Annual family reunion photo

Nikon D750, AF-S NIKKOR 28-300mm f/3.5-5.6G ED VR, ISO 500, ƒ/8, 1/60

Our family reunion at Emerald Isle Beach in North Carolina this year was memorialized with the family photo of those who are able to make it.

Here is the setup I used for the photo:

To fire the Nikon D750 I used the Nikon ML-L3 Wireless Remote Control (Infrared) to trigger the camera. I just had to go into the menu on the camera to set it up for triggering remotely.

Here are those instructions for you:

Here is an older blog post I did on doing these photos on the beach.

Here are some photos from another year at the beach:

While posed family photos are great to have I love capturing spontaneous moments even more.  Here is that blog post where I talked about doing this.

Use strobes even with the sun outside

Nikon D3, 14-24mm, ISO 200, ƒ/14, 1/250 [Lighting Diagram below]

Using flash outside can really give your photos that pop you need to make your photos better.

Now I often get asked to make group photos and even with some sunlight facing the subject I find that the shadows under the eyes and sometimes from people’s heads casting a shadow on another person I prefer to add strobes to take the quality up a notch.

There were clouds also in the sky, but the software for the diagram didn’t have that as a choice.

Since there were clouds the people were not squinting and the flash pops in so quickly I get some pretty decent expressions.

To me the biggest change is in those black robes. Anytime I use flash the shadow to highlight difference is minimized. While it looks like a greater dynamic range it really is just the opposite. The strobes help fill in the shadows and therefore brings the exposure all over closer to a four or five stop range, rather than the ten stops often in daylight scenes outside.

Homecoming Dance Photos

Nikon D4, 28-300mm ƒ/3.5-5.6, ISO 320, ƒ/5.6, 1/40

With a little preplanning your photos of your child’s homecoming and prom pictures we all take before with friends and family can improve your photos.

Now we tried to get all of our daughter’s friends to stop by the house before going out that night, but that just didn’t happen. This photo here out in front of the restaurant is what we did get with the group.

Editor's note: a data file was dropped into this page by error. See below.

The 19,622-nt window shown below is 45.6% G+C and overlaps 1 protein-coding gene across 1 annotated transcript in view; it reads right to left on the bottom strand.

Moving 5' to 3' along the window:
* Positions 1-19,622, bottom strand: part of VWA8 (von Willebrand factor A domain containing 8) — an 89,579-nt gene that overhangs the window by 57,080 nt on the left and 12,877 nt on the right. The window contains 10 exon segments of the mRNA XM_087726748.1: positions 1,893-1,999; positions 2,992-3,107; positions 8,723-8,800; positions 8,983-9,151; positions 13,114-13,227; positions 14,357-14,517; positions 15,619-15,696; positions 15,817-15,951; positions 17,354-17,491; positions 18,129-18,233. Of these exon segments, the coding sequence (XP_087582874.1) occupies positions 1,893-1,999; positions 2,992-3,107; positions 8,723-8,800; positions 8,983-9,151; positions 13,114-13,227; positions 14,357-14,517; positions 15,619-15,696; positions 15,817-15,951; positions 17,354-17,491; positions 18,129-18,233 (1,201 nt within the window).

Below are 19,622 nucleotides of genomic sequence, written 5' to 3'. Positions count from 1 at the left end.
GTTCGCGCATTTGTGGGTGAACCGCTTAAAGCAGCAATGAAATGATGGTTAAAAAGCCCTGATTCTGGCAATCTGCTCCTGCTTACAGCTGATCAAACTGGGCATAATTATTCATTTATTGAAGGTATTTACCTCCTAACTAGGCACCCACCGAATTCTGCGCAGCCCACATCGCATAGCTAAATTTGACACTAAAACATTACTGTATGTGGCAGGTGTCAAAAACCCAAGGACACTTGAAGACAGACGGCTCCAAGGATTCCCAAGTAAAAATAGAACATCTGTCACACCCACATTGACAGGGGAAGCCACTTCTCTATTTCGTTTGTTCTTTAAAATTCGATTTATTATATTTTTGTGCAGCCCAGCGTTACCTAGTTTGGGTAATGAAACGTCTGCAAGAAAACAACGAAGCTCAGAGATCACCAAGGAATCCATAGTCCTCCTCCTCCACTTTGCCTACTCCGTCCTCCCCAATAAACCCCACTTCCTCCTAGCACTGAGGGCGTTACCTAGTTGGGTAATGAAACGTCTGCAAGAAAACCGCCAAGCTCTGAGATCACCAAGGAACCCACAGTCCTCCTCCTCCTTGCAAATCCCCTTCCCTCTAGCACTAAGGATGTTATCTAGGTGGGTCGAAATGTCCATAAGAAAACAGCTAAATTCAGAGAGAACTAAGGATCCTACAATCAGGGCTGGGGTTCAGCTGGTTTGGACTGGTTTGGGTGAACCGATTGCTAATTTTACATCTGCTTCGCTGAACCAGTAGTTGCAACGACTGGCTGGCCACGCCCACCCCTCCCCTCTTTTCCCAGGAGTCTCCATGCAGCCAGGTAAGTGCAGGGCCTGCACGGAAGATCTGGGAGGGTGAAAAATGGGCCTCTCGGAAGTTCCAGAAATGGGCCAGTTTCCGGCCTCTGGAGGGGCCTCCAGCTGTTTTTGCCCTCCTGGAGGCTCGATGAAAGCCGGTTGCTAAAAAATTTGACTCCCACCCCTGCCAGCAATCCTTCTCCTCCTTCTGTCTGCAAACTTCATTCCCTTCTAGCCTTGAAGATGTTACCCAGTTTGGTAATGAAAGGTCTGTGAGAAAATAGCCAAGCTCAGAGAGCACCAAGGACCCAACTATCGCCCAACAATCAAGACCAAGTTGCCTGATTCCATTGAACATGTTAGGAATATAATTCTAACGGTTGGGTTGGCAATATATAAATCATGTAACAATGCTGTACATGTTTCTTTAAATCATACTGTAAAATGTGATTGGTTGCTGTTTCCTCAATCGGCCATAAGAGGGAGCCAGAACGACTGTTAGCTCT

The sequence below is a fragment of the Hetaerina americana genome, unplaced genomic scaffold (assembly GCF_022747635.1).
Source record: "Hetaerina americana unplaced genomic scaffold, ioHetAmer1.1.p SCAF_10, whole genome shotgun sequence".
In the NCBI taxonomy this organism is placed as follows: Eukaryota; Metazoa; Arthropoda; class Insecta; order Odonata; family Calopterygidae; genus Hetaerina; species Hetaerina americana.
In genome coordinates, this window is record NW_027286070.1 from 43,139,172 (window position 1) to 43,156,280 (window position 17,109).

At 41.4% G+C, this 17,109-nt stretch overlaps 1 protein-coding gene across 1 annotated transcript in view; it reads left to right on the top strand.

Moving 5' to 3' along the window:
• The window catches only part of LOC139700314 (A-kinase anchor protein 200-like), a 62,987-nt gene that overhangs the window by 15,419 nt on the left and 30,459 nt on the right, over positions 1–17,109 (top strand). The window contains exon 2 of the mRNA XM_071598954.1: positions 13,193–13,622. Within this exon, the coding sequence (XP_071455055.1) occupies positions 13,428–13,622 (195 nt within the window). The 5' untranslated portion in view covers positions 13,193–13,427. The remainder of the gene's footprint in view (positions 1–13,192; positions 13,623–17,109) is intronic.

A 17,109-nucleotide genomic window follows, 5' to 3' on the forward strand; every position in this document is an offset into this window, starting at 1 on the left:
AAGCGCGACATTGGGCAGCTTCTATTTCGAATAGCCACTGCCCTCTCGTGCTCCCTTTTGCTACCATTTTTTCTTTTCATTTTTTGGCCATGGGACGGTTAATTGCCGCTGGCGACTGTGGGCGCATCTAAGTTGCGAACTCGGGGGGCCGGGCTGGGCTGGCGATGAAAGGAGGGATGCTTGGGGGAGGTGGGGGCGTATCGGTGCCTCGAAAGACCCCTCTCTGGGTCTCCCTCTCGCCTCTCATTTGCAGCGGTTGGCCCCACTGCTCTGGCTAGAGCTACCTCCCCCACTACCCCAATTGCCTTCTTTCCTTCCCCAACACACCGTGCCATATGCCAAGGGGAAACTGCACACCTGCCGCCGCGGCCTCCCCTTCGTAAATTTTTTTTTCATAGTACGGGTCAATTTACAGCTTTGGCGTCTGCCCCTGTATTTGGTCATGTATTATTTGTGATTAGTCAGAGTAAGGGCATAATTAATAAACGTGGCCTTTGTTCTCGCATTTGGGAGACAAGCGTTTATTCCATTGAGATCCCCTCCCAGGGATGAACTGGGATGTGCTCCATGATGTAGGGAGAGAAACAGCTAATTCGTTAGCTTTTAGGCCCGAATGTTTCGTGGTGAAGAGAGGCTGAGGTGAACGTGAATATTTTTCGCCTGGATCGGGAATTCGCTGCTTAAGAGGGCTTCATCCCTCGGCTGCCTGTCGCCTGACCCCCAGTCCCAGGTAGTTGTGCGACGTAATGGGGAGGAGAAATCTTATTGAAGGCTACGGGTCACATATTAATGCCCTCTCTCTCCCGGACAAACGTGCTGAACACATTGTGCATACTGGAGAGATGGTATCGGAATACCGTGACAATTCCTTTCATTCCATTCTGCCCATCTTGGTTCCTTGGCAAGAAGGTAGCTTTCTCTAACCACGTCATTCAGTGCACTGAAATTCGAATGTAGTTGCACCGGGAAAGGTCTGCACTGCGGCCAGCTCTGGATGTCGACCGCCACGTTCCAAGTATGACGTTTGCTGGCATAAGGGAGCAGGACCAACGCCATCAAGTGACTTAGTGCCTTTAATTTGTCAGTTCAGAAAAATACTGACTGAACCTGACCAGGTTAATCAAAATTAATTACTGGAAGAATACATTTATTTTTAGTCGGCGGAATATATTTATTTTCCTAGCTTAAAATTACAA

I hope you notice the major difference in backgrounds. Also, the on camera flash below compared to off camera flash above is also not as good.

This is how I setup in my backyard for the photos with the green background. The camera is on a tripod so that I could drag the shutter and use a low ISO.

It was easy to move parents in and out of the photos.

I just put the camera on a tripod and let our friends press the shutter so I could be apart of my daughter’s first homecoming dance.

When you plan those photos around your house where the family get’s dressed up, take the time to scout for a good background that will not distract from the people in the photo. Earlier that day we had rain and the ground was a little wet and for that reason I used a corner of the patio so people didn’t sink into the ground.

Be sure the background doesn’t have hot spots from sunshine. This will distract from the people.

Use tripod so you can shoot at lower ISO. Use off camera flash to help fill in the raccoon eyes and also help clean up the color in the skin tones.

Rock Band Promo Shot

Nikon D4, 28-300mm (44mm), ISO 100, 1/160, ƒ/5

“Hey can you take some photos of our band for a promo shot?” Was the request from Late Night Reading’s drummer Drew Cottrell.

Earlier I took some pictures of the band when they were in town a couple of months ago.  Here is the blog post I did then.  What I wrote about back then was that even the D4 was struggling to take photos in a dark hole like the Swayze’s Venue in Marietta, GA.

I had in my van my monobloc lighting kit this time in addition to the Nikon Speedlights.

I went into the parking lot a little later after they had played and set up my lights.  I also asked them if they had something they were looking for.  They didn’t have any ideas, so I took the lead and told them about this concept you see above.

Here is the setup for the photo.

Now lets play

Once I have the lights set and get a few of the shots that I was initially looking for, I asked the band to have some fun.

I then took the same setup and moved it to where you could see the Tatoo Shop and the Pawn Store lights in the background.  Here are some of those shots.

For these I used a tripod and dragged the shutter to 1/13th of second.  Everything else stayed the same since there was almost no light on the band.

I would prefer to shoot the promo photos all the time over the concert photos.  Just compare these above to the same band performing below.

Live Performance 

Nikon D4, 14-24mm ƒ/2.8, ISO 6400, 1/60, ƒ/4

The strobes are on the PocketWizard Transceiver TT5 and They are on Manfrotto 5001B Nano Black Light Stands and the Manfrotto 175F Justin Spring Clamp with Flash Shoe to hold the flashes. I am triggering the TT5 using the PocketWizard Mini TT1 and PocketWizard AC3.

I turned the ISO up to about ISO 6,400 because I didn’t want the background to go totally dark.

Nikon D4, 14-24mm ƒ/2.8, ISO 6400, 1/60, ƒ/4

Nikon D4, 28-300mm ƒ/3.5-5.6, ISO 10,000, 1/60, ƒ/5.6

While these are pretty good for shooting in a dark hole, I still prefer having the control I had with the studio strobes and moving the band members around.

My friend Zach Arias launched his successful freelancing business just shooting bands like Late Night Reading’s promo shots. He started by just using a Vivitar 285 on a light stand. He was so successful he started a workshop teaching photographers his “One Light” technique.

You can see my whole take here from the evening.